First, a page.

Inflation Eases in December to 6.5%,

The Labor Department said Thursday that the consumer price index, a broad measure of the price for everyday goods including gasoline, groceries and rents, fell 0.1% in December from the previous month. Prices climbed 6.5% on an annual basis.

It marked the slowest annual inflation rate since October 2021 and the slowest monthly rate since April 2020, at the height of the COVID-19 lockdowns. Still, inflation remains about three times higher than the pre-pandemic average, underscoring the persistent financial burden placed on millions of U.S. households by high prices.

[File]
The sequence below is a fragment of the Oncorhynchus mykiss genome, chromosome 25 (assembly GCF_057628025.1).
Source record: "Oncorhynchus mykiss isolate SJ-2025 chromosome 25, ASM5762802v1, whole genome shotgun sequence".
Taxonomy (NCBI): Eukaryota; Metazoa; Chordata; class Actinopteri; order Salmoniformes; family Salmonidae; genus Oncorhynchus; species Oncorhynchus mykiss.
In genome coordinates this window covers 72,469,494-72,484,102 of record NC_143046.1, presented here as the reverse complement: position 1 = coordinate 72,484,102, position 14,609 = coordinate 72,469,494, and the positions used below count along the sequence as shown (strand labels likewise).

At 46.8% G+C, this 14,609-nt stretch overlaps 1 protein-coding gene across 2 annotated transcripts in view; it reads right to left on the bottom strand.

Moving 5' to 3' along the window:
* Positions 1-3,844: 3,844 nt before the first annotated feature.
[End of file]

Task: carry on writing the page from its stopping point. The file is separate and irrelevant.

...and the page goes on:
Core prices – which strip out the more volatile measurements of food and energy – climbed 0.3% in December from the previous month, up from 0.2% in November. From the same time last year, core prices jumped 5.7%. Those figures were also in line with economists’ expectations.

Rent costs jumped 0.8% over the month and 8.3% on an annual basis. Rising rents are a concerning development because higher housing costs most directly and acutely affect household budgets. Another data point that measures how much homeowners would pay in equivalent rent if they had not bought their home, climbed 0.8% from the previous month.